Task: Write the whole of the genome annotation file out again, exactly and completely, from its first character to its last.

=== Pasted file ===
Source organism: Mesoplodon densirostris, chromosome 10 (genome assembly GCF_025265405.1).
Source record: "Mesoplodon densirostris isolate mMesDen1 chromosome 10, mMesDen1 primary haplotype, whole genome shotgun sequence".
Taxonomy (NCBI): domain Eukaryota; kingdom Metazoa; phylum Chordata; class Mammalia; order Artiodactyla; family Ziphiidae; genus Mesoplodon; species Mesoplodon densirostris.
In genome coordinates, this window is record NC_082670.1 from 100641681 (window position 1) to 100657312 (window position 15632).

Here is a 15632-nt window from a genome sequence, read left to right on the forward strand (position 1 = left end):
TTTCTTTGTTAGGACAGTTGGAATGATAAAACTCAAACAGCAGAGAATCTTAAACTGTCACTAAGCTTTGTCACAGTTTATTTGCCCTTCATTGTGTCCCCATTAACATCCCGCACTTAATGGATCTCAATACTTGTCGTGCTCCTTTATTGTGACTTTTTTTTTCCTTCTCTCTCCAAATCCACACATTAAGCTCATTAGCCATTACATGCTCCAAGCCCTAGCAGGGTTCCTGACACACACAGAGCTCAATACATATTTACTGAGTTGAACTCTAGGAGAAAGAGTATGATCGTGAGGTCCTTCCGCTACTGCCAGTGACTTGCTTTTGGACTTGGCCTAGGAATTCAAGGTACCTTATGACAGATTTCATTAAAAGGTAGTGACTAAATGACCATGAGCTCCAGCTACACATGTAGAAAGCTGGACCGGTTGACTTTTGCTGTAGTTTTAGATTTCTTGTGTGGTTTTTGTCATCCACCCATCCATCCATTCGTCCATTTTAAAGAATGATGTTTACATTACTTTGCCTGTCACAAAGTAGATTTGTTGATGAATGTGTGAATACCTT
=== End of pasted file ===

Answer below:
Source organism: Mesoplodon densirostris, chromosome 10 (genome assembly GCF_025265405.1).
Source record: "Mesoplodon densirostris isolate mMesDen1 chromosome 10, mMesDen1 primary haplotype, whole genome shotgun sequence".
Taxonomy (NCBI): domain Eukaryota; kingdom Metazoa; phylum Chordata; class Mammalia; order Artiodactyla; family Ziphiidae; genus Mesoplodon; species Mesoplodon densirostris.
In genome coordinates, this window is record NC_082670.1 from 100641681 (window position 1) to 100657312 (window position 15632).

Here is a 15632-nt window from a genome sequence, read left to right on the forward strand (position 1 = left end):
TTTCTTTGTTAGGACAGTTGGAATGATAAAACTCAAACAGCAGAGAATCTTAAACTGTCACTAAGCTTTGTCACAGTTTATTTGCCCTTCATTGTGTCCCCATTAACATCCCGCACTTAATGGATCTCAATACTTGTCGTGCTCCTTTATTGTGACTTTTTTTTTCCTTCTCTCTCCAAATCCACACATTAAGCTCATTAGCCATTACATGCTCCAAGCCCTAGCAGGGTTCCTGACACACACAGAGCTCAATACATATTTACTGAGTTGAACTCTAGGAGAAAGAGTATGATCGTGAGGTCCTTCCGCTACTGCCAGTGACTTGCTTTTGGACTTGGCCTAGGAATTCAAGGTACCTTATGACAGATTTCATTAAAAGGTAGTGACTAAATGACCATGAGCTCCAGCTACACATGTAGAAAGCTGGACCGGTTGACTTTTGCTGTAGTTTTAGATTTCTTGTGTGGTTTTTGTCATCCACCCATCCATCCATTCGTCCATTTTAAAGAATGATGTTTACATTACTTTGCCTGTCACAAAGTAGATTTGTTGATGAATGTGTGAATACCTT